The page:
He has stopped short of saying the Speaker of the House should resign. But the man at the centre of the civil dispute with Michael Carrington says he will go as far as seeking an order to seize his assets to get money due to him.
In an exclusive interview with Barbados TODAY at his Waterhall Terrace, St James home this evening, John Griffiths said he had waited too long on the attorney-at-law to hand over an additional $210,000 remaining from the sale of his late aunt’s property at Dayrells Road, Christ Church.
Carrington vacated his chair when Parliament resumed sittings yesterday, after Leader of the Opposition Business in the House Santia Bradshaw questioned whether he should oversee proceedings in light of news that he had failed to hand over funds to Griffiths.
Asked this evening whether he wanted Carrington to step down, 78-year-old Griffiths would only say: “I had lived in England for quite some time and if a [matter] like that had happened in England . . . either the prime minister would sack him the next day, or he would resign himself.”
What he was sure about was that he would head back to the High Court to ask the judge to enforce an earlier order that Carrington, who was handling the matter for almost 14 years, hands over all documents related to the case as well as monies due.
“I am not quite sure about the procedure. We would have to ask for an order to seize his assets and get our money . . . I want a settlement and I want my funds. That is the most thing that I want. I want that funds in my account so I can pay out the other beneficiaries,” insisted Griffiths, who has been acting as representative for the estate of his late aunt Muriel Worrell.
He said he had only received about $44,950 from Carrington, but approximately $210,000 was still outstanding in relation to the sale of one of the two properties left in the will of his aunt Muriel Worrell.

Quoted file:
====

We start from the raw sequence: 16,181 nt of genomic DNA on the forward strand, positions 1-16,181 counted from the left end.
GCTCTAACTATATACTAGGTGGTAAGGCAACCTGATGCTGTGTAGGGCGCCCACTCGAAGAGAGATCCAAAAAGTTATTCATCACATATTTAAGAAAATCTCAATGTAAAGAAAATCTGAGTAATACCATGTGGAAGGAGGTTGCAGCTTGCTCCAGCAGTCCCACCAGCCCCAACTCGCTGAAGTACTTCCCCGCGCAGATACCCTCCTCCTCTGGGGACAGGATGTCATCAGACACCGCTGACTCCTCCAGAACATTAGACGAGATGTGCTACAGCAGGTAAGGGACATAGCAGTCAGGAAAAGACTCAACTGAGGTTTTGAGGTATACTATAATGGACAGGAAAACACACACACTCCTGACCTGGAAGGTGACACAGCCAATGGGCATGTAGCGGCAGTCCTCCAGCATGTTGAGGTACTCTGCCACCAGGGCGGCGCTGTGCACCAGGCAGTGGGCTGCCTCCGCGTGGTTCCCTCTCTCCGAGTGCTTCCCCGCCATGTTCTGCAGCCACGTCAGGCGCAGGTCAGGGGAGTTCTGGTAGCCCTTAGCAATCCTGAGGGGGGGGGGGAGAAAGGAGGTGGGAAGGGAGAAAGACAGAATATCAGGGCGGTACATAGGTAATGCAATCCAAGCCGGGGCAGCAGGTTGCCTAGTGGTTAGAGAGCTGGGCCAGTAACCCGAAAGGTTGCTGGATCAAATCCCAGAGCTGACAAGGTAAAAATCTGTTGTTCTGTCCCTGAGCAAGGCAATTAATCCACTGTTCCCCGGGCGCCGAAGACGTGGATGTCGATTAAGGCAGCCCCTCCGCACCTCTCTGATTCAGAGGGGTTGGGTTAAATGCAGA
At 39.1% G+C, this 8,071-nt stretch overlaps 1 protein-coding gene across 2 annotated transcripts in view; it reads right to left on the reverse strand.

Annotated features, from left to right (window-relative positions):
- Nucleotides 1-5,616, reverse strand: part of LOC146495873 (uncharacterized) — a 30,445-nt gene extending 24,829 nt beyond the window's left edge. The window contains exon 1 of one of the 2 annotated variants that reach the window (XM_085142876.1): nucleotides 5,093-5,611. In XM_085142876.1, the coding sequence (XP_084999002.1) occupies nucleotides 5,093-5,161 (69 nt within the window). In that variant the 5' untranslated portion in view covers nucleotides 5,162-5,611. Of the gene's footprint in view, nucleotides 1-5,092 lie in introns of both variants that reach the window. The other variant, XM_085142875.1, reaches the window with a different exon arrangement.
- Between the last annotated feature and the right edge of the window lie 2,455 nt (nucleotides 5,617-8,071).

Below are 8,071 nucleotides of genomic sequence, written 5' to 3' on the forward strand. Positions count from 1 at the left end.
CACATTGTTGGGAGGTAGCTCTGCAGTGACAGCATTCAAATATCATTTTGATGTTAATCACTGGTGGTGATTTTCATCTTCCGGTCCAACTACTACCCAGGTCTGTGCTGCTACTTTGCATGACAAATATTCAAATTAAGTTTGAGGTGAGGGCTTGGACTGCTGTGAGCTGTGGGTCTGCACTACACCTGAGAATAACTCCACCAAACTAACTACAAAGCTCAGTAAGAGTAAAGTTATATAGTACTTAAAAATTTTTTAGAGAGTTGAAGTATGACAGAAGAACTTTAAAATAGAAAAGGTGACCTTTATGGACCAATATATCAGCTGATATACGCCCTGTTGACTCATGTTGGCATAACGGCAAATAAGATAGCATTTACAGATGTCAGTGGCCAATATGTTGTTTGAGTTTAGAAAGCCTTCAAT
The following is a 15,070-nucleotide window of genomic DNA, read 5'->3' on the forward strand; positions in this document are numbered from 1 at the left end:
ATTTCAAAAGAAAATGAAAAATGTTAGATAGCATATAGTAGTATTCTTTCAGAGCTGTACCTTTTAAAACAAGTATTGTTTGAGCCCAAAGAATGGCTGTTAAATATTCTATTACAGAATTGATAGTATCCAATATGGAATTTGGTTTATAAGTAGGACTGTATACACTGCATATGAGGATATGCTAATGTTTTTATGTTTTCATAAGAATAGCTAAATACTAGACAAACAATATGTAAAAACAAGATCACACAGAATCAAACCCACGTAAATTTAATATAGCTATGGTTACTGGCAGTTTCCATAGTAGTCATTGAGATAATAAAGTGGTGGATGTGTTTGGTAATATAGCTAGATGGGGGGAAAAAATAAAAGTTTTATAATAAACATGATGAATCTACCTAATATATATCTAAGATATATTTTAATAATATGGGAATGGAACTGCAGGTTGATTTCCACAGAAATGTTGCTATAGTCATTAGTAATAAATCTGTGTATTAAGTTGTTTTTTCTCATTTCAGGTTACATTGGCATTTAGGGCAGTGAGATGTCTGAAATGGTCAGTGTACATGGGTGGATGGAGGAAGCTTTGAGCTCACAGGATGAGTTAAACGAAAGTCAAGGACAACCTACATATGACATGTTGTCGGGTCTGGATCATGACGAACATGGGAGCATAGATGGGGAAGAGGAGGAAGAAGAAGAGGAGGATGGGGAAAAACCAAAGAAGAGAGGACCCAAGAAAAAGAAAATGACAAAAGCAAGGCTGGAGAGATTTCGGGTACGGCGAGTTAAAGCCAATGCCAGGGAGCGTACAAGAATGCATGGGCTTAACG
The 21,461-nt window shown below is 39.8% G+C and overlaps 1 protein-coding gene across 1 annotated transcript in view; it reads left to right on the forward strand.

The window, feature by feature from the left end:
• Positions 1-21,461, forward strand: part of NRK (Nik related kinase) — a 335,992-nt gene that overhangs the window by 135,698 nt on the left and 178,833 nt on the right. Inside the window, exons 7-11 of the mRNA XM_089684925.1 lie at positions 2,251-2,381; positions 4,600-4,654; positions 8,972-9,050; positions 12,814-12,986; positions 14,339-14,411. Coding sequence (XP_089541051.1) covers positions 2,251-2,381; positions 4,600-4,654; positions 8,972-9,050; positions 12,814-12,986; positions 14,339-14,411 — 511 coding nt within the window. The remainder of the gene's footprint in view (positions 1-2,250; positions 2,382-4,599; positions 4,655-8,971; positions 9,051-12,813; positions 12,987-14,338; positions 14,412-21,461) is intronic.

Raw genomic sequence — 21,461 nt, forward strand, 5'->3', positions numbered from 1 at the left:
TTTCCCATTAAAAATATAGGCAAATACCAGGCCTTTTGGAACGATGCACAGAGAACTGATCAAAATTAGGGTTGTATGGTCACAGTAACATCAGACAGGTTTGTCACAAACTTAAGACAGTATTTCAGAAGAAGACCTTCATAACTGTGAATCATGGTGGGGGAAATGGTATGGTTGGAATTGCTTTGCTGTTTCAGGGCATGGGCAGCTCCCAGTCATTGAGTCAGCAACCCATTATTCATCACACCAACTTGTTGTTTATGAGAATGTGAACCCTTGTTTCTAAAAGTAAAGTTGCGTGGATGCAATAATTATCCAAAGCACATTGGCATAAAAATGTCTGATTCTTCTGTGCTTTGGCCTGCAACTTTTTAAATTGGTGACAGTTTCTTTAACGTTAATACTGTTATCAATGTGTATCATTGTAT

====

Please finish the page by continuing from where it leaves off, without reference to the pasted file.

“[Carrington] was supposed to probate the will and what happened is he got all the assets from my aunt. My aunt had two properties and one was sold. I thought he was going to turn it over to me, but he never did. So at the moment, he has all the assets of my aunt’s properties,” he said.
Griffiths went to the High Court asking for the funds to be handed over. On December 9, 2014, Madame Justice Jacqueline Cornelius ruled in his favour, ordering Carrington to render an account of all sums belonging to the Worrell estate which he had received on Griffiths’ behalf, within 28 days, and pay all monies shown by the same account to be due, along with interest retroactive to May 13, 2014 until payment was made.
Griffiths said he planned to meet next week with his new lawyer, Khamaal A. Collymore, to see if Carrington had honoured the order.
“Up to this day we haven’t had a reply from Mr Carrington,” he said.
“I phone him, I write him, I emailed him many times without any reply. Within the 14 years I used to see him quite regularly but within the past seven years, I would see him about four, five, six times.”
Griffiths said initially it was the probate and not the money from the sale that was the focus of his discussions with Carrington.
However, he said, two other beneficiaries had been breathing down his neck to get the matter concluded and he began to put pressure on his attorney.
“I was going to him and saying, ‘when is it going to come to an end?’ We were just being pushed back, pushed back all the time. The court ordered him to hand over all the documents he had, which we had agreed to two years ago. I decided, ‘well, this is it. You not doing anything, so we taking the business out of your hands and contacting someone else to carry on with the probate to get to the end of the matter’.”
The claimant recalled that back then, Carrington promised to hand over the documents within two weeks.
“That was over two years ago and we have not received any documents and we repeatedly phoned, emailed, went to his officer without any reply,” he charged.
Carrington has declined to comment, yesterday telling Barbados TODAY that he did not discuss his clients’ cases.